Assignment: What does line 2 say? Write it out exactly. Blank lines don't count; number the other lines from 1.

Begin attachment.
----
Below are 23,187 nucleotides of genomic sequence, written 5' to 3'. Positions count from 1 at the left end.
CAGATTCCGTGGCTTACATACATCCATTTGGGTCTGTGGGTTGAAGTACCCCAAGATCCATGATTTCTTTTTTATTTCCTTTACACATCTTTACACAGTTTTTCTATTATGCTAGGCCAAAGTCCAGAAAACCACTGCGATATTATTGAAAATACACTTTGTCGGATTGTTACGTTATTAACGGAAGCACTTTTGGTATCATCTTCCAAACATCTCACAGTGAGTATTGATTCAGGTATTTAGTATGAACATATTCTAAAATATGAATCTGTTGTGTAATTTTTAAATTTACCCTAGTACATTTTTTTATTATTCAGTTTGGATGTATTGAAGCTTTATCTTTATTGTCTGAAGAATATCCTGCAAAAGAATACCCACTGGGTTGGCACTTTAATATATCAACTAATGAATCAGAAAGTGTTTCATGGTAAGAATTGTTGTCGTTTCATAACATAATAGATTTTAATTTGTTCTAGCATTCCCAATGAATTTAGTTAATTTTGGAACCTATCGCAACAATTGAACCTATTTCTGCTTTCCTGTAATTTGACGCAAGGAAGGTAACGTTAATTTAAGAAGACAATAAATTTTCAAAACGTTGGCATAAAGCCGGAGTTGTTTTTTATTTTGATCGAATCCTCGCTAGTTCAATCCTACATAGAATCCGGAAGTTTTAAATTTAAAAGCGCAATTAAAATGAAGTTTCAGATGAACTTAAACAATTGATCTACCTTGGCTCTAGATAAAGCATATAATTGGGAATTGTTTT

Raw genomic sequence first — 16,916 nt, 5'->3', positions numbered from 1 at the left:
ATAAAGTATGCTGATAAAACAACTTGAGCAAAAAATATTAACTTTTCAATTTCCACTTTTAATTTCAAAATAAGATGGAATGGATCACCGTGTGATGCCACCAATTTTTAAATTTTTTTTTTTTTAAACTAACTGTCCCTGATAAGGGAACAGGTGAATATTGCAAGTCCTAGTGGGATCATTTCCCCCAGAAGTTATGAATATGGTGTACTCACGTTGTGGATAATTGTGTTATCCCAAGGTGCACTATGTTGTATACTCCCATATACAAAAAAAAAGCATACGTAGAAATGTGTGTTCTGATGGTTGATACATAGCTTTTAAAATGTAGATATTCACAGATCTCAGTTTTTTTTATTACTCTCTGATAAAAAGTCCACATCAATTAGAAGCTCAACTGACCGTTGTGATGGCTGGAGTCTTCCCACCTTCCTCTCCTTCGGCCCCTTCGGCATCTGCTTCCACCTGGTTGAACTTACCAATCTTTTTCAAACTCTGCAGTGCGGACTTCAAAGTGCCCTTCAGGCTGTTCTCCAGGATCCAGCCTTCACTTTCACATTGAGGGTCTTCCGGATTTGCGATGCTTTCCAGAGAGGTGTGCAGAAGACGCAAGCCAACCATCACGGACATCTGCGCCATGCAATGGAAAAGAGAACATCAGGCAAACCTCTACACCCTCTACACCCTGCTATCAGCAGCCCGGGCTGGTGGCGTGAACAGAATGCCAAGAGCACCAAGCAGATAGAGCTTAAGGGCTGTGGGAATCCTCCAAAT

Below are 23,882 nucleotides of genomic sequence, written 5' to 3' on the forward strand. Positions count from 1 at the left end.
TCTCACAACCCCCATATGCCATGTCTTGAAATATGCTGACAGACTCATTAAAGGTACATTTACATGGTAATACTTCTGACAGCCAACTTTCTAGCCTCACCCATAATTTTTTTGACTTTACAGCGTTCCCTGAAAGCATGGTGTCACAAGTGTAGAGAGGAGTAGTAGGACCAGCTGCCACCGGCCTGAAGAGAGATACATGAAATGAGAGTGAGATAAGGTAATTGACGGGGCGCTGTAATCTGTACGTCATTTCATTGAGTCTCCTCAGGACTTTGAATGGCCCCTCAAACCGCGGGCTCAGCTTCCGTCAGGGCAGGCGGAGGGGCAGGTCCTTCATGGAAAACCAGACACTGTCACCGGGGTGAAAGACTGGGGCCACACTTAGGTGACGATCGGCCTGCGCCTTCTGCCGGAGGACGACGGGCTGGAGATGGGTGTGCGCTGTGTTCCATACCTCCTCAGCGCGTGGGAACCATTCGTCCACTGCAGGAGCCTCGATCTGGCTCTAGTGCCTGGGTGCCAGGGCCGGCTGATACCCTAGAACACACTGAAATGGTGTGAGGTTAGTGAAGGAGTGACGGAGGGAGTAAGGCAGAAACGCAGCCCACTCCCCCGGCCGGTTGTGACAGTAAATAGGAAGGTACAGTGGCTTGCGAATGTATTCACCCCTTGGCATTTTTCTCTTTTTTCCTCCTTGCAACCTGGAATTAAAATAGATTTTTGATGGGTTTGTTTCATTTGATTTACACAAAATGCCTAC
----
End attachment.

CAGATTCCGTGGCTTACATACATCCATTTGGGTCTGTGGGTTGAAGTACCCCAAGATCCATGATTTCTTTTTTATTTCCTTTACACATCTTTACACAGTTTTTCTATTATGCTAGGCCAAAGTCCAGAAAACCACTGCGATATTATTGAAAATACACTTTGTCGGATTGTTACGTTATTAACGGAAGCACTTTTGGTATCATCTTCCAAACATCTCACAGTGAGTATTGATTCAGGTATTTAGTATGAACATATTCTAAAATATGAATCTGTTGTGTAATTTTTAAATTTACCCTAGTACATTTTTTTATTATTCAGTTTGGATGTATTGAAGCTTTATCTTTATTGTCTGAAGAATATCCTGCAAAAGAATACCCACTGGGTTGGCACTTTAATATATCAACTAATGAATCAGAAAGTGTTTCATGGTAAGAATTGTTGTCGTTTCATAACATAATAGATTTTAATTTGTTCTAGCATTCCCAATGAATTTAGTTAATTTTGGAACCTATCGCAACAATTGAACCTATTTCTGCTTTCCTGTAATTTGACGCAAGGAAGGTAACGTTAATTTAAGAAGACAATAAATTTTCAAAACGTTGGCATAAAGCCGGAGTTGTTTTTTATTTTGATCGAATCCTCGCTAGTTCAATCCTACATAGAATCCGGAAGTTTTAAATTTAAAAGCGCAATTAAAATGAAGTTTCAGATGAACTTAAACAATTGATCTACCTTGGCTCTAGATAAAGCATATAATTGGGAATTGTTTT